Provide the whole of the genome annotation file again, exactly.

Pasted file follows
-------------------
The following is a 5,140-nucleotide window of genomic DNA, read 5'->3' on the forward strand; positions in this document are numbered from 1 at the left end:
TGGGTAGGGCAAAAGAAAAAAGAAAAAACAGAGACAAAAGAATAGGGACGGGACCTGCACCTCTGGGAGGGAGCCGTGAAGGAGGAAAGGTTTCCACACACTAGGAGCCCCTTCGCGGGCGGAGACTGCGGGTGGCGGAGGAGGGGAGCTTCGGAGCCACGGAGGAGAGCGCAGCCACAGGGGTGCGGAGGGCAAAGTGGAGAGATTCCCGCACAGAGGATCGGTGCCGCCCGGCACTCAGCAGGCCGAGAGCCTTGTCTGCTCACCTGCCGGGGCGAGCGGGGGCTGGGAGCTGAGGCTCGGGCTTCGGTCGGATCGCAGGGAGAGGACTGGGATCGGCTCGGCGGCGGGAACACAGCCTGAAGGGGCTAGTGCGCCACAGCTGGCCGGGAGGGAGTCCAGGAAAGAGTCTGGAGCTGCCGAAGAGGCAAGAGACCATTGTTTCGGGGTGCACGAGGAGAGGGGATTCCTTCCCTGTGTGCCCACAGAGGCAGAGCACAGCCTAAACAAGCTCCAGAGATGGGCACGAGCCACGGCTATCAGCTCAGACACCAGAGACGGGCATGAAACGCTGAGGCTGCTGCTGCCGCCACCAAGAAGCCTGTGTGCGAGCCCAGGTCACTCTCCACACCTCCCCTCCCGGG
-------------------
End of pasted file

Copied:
The following is a 5,140-nucleotide window of genomic DNA, read 5'->3' on the forward strand; positions in this document are numbered from 1 at the left end:
TGGGTAGGGCAAAAGAAAAAAGAAAAAACAGAGACAAAAGAATAGGGACGGGACCTGCACCTCTGGGAGGGAGCCGTGAAGGAGGAAAGGTTTCCACACACTAGGAGCCCCTTCGCGGGCGGAGACTGCGGGTGGCGGAGGAGGGGAGCTTCGGAGCCACGGAGGAGAGCGCAGCCACAGGGGTGCGGAGGGCAAAGTGGAGAGATTCCCGCACAGAGGATCGGTGCCGCCCGGCACTCAGCAGGCCGAGAGCCTTGTCTGCTCACCTGCCGGGGCGAGCGGGGGCTGGGAGCTGAGGCTCGGGCTTCGGTCGGATCGCAGGGAGAGGACTGGGATCGGCTCGGCGGCGGGAACACAGCCTGAAGGGGCTAGTGCGCCACAGCTGGCCGGGAGGGAGTCCAGGAAAGAGTCTGGAGCTGCCGAAGAGGCAAGAGACCATTGTTTCGGGGTGCACGAGGAGAGGGGATTCCTTCCCTGTGTGCCCACAGAGGCAGAGCACAGCCTAAACAAGCTCCAGAGATGGGCACGAGCCACGGCTATCAGCTCAGACACCAGAGACGGGCATGAAACGCTGAGGCTGCTGCTGCCGCCACCAAGAAGCCTGTGTGCGAGCCCAGGTCACTCTCCACACCTCCCCTCCCGGG